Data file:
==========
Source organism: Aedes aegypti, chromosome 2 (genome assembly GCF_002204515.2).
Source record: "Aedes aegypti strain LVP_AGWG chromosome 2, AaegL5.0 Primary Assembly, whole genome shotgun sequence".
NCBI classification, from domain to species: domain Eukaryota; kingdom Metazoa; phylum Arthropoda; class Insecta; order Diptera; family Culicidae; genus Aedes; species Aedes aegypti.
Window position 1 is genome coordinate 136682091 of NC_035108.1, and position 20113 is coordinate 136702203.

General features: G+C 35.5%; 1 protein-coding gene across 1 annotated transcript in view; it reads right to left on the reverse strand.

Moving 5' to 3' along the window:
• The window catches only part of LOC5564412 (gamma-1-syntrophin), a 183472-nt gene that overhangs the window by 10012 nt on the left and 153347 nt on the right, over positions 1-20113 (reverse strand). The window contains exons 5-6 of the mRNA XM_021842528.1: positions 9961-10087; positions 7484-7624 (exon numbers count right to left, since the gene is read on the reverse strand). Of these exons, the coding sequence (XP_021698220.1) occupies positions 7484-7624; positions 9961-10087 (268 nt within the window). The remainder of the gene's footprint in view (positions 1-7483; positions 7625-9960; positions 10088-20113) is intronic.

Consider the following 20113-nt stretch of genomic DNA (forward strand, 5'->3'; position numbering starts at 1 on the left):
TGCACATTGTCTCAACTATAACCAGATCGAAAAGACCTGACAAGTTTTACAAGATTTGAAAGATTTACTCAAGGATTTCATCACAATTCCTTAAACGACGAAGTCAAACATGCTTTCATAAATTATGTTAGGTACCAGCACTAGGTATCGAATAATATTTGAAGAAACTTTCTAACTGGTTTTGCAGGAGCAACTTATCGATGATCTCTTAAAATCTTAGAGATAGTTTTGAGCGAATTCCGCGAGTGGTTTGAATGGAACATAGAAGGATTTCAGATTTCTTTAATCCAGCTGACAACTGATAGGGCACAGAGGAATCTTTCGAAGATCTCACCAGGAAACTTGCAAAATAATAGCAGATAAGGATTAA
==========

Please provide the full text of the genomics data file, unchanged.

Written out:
Source organism: Aedes aegypti, chromosome 2 (genome assembly GCF_002204515.2).
Source record: "Aedes aegypti strain LVP_AGWG chromosome 2, AaegL5.0 Primary Assembly, whole genome shotgun sequence".
NCBI classification, from domain to species: domain Eukaryota; kingdom Metazoa; phylum Arthropoda; class Insecta; order Diptera; family Culicidae; genus Aedes; species Aedes aegypti.
Window position 1 is genome coordinate 136682091 of NC_035108.1, and position 20113 is coordinate 136702203.

General features: G+C 35.5%; 1 protein-coding gene across 1 annotated transcript in view; it reads right to left on the reverse strand.

Moving 5' to 3' along the window:
• The window catches only part of LOC5564412 (gamma-1-syntrophin), a 183472-nt gene that overhangs the window by 10012 nt on the left and 153347 nt on the right, over positions 1-20113 (reverse strand). The window contains exons 5-6 of the mRNA XM_021842528.1: positions 9961-10087; positions 7484-7624 (exon numbers count right to left, since the gene is read on the reverse strand). Of these exons, the coding sequence (XP_021698220.1) occupies positions 7484-7624; positions 9961-10087 (268 nt within the window). The remainder of the gene's footprint in view (positions 1-7483; positions 7625-9960; positions 10088-20113) is intronic.

Consider the following 20113-nt stretch of genomic DNA (forward strand, 5'->3'; position numbering starts at 1 on the left):
TGCACATTGTCTCAACTATAACCAGATCGAAAAGACCTGACAAGTTTTACAAGATTTGAAAGATTTACTCAAGGATTTCATCACAATTCCTTAAACGACGAAGTCAAACATGCTTTCATAAATTATGTTAGGTACCAGCACTAGGTATCGAATAATATTTGAAGAAACTTTCTAACTGGTTTTGCAGGAGCAACTTATCGATGATCTCTTAAAATCTTAGAGATAGTTTTGAGCGAATTCCGCGAGTGGTTTGAATGGAACATAGAAGGATTTCAGATTTCTTTAATCCAGCTGACAACTGATAGGGCACAGAGGAATCTTTCGAAGATCTCACCAGGAAACTTGCAAAATAATAGCAGATAAGGATTAA